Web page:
The strains, resistant to an antibiotic to enable easy identification and recovery of them, were collected from coastal soil, water, and plant tissue. Growing romaine in test plots was inoculated by spraying on the pathogens.
In a departure from the many other laboratory studies of E. coli, the project deals with field conditions, including differences in fertilizer and moisture levels.
Using different combinations of strains and amounts of fertilizer, Koike and a team of other scientists found that the strains could be recovered from small, sprinkler-irrigated test plots for only a short period of up to 14 days, with the samples from soil having the longest persistence. This confirmed the findings of the trial done in 2007.
From a larger plot of three beds 145 feet long and split between sprinklers and drip irrigation, data on water were being analyzed at the time of his report.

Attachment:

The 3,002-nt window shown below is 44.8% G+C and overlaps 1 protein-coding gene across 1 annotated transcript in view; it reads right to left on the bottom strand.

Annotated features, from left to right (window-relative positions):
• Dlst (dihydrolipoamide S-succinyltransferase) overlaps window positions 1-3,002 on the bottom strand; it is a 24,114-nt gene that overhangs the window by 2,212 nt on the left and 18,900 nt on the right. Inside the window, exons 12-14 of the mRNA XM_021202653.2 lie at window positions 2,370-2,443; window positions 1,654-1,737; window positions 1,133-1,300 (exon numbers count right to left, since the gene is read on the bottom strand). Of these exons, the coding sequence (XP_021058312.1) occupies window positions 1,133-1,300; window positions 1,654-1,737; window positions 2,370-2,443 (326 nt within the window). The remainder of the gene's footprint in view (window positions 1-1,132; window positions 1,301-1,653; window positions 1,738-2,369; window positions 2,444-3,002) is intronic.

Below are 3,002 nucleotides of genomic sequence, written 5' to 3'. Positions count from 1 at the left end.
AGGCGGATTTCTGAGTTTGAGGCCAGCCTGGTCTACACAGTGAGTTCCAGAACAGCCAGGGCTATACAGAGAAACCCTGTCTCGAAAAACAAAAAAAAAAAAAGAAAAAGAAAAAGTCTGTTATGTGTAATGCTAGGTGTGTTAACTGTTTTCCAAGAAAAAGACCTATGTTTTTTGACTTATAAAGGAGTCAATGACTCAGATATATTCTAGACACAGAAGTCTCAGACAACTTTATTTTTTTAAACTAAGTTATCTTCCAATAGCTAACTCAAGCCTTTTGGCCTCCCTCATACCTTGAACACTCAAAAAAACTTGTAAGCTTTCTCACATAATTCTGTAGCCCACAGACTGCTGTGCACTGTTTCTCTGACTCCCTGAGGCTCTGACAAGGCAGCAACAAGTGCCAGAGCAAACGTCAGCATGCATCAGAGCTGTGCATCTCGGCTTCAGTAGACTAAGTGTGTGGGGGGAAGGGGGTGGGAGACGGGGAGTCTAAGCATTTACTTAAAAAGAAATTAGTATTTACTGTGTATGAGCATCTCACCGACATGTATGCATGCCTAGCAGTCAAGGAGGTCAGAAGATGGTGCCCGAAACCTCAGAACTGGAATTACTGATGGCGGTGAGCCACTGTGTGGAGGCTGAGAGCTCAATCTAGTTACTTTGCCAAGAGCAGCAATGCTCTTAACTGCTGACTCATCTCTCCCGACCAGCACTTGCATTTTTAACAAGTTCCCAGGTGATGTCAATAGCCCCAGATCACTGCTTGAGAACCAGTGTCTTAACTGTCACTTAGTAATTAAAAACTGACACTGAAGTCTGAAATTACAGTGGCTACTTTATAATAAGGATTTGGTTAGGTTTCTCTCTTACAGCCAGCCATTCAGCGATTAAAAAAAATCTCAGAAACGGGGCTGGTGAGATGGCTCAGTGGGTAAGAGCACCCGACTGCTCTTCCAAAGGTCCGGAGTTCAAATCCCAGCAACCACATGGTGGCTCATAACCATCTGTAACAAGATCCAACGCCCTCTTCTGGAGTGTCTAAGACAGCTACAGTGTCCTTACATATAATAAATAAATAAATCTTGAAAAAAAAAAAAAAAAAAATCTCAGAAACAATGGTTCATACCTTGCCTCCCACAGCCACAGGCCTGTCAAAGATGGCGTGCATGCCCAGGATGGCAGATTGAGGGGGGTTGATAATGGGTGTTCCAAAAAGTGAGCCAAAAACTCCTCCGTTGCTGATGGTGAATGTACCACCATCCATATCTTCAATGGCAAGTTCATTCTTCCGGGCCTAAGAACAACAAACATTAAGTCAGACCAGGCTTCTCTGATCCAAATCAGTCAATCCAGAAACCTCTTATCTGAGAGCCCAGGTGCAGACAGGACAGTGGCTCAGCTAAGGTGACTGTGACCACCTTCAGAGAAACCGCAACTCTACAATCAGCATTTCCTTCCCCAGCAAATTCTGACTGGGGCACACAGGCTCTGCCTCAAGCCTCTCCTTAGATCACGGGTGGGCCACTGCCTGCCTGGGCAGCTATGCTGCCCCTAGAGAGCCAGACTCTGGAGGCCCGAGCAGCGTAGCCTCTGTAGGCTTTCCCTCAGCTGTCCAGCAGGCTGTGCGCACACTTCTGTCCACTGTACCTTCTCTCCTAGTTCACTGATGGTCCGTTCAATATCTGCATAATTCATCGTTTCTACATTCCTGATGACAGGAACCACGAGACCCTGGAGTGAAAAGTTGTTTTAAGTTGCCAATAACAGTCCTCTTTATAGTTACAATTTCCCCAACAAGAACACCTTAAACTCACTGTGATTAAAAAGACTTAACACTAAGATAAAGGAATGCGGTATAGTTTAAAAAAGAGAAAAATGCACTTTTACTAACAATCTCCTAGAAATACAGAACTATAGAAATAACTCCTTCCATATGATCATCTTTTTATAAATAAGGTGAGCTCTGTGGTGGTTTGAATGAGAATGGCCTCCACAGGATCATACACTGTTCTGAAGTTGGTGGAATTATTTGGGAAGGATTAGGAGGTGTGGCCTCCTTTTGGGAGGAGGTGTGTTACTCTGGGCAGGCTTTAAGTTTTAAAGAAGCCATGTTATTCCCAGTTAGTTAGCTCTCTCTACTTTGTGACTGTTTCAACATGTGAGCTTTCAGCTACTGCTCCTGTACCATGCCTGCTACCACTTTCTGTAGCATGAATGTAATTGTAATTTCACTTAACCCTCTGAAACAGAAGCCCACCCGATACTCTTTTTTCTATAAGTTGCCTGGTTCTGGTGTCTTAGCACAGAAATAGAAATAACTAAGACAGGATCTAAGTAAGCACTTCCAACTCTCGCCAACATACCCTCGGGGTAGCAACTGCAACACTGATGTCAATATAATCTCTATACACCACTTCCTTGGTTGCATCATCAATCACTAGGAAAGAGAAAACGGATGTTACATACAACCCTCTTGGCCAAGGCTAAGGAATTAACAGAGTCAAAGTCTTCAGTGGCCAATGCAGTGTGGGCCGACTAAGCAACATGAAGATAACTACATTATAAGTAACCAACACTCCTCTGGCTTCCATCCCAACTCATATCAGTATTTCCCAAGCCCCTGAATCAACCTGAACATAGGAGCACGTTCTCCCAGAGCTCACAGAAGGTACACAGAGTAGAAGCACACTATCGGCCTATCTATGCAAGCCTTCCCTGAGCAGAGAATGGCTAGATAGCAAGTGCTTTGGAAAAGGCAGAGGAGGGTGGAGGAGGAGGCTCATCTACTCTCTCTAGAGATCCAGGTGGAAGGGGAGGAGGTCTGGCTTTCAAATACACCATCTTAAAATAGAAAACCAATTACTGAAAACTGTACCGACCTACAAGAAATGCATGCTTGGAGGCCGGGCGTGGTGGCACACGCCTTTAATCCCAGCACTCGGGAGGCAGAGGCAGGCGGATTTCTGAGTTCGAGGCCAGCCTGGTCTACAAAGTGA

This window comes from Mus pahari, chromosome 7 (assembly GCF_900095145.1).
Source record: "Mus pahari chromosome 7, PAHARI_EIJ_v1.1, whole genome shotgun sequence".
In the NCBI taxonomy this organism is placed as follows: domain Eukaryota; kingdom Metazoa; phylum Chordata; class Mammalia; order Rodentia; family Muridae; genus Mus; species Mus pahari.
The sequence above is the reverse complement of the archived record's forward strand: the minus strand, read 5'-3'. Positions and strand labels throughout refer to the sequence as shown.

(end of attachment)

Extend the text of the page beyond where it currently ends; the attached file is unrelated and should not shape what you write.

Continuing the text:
Koike said no antibiotic-resistant E. coli was recovered from lettuce plants, with roots, soil around roots, and leaves all testing negative. Resistant E. coli was recovered from runoff water from sprinkler plots up to 39 days after inoculation. Both generic and attenuated types declined to the same end point at 39 days.
“This indicates, in a preliminary way, that we can use these strains to get some idea of what O157 is doing in the field,” he said.
The research also has value in mapping and accumulation of field data related to contamination events for development of a rapid response program for E. coli and Salmonella. It will hopefully yield information on pathogen distribution, sources, and other pertinent factors, Koike said.
In a report to the board on his project, Steve Fennimore, UC Cooperative Extension weed specialist at Salinas, said his career goal is to get as close as possible to a hand-weeding-free system for leafy vegetables.